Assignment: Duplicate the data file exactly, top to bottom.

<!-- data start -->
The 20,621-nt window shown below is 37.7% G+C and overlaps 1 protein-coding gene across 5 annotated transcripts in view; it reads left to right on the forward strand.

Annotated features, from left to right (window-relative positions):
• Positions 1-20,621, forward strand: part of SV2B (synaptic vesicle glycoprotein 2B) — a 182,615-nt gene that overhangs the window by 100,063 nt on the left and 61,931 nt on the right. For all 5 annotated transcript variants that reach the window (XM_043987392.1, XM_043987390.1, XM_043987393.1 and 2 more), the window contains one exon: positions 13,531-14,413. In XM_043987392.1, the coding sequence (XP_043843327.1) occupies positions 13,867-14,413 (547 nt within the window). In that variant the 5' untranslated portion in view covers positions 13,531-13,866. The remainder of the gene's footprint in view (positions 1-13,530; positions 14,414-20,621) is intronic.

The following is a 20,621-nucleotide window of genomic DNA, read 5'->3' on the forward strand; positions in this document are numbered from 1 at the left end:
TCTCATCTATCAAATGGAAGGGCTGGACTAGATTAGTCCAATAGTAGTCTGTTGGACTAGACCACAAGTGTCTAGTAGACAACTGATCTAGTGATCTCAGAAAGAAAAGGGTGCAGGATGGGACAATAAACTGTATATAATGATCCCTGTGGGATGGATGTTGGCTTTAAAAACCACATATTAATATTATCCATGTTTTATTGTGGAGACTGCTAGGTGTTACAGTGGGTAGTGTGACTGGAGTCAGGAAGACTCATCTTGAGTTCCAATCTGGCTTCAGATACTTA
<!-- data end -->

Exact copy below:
The 20,621-nt window shown below is 37.7% G+C and overlaps 1 protein-coding gene across 5 annotated transcripts in view; it reads left to right on the forward strand.

Annotated features, from left to right (window-relative positions):
• Positions 1-20,621, forward strand: part of SV2B (synaptic vesicle glycoprotein 2B) — a 182,615-nt gene that overhangs the window by 100,063 nt on the left and 61,931 nt on the right. For all 5 annotated transcript variants that reach the window (XM_043987392.1, XM_043987390.1, XM_043987393.1 and 2 more), the window contains one exon: positions 13,531-14,413. In XM_043987392.1, the coding sequence (XP_043843327.1) occupies positions 13,867-14,413 (547 nt within the window). In that variant the 5' untranslated portion in view covers positions 13,531-13,866. The remainder of the gene's footprint in view (positions 1-13,530; positions 14,414-20,621) is intronic.

The following is a 20,621-nucleotide window of genomic DNA, read 5'->3' on the forward strand; positions in this document are numbered from 1 at the left end:
TCTCATCTATCAAATGGAAGGGCTGGACTAGATTAGTCCAATAGTAGTCTGTTGGACTAGACCACAAGTGTCTAGTAGACAACTGATCTAGTGATCTCAGAAAGAAAAGGGTGCAGGATGGGACAATAAACTGTATATAATGATCCCTGTGGGATGGATGTTGGCTTTAAAAACCACATATTAATATTATCCATGTTTTATTGTGGAGACTGCTAGGTGTTACAGTGGGTAGTGTGACTGGAGTCAGGAAGACTCATCTTGAGTTCCAATCTGGCTTCAGATACTTA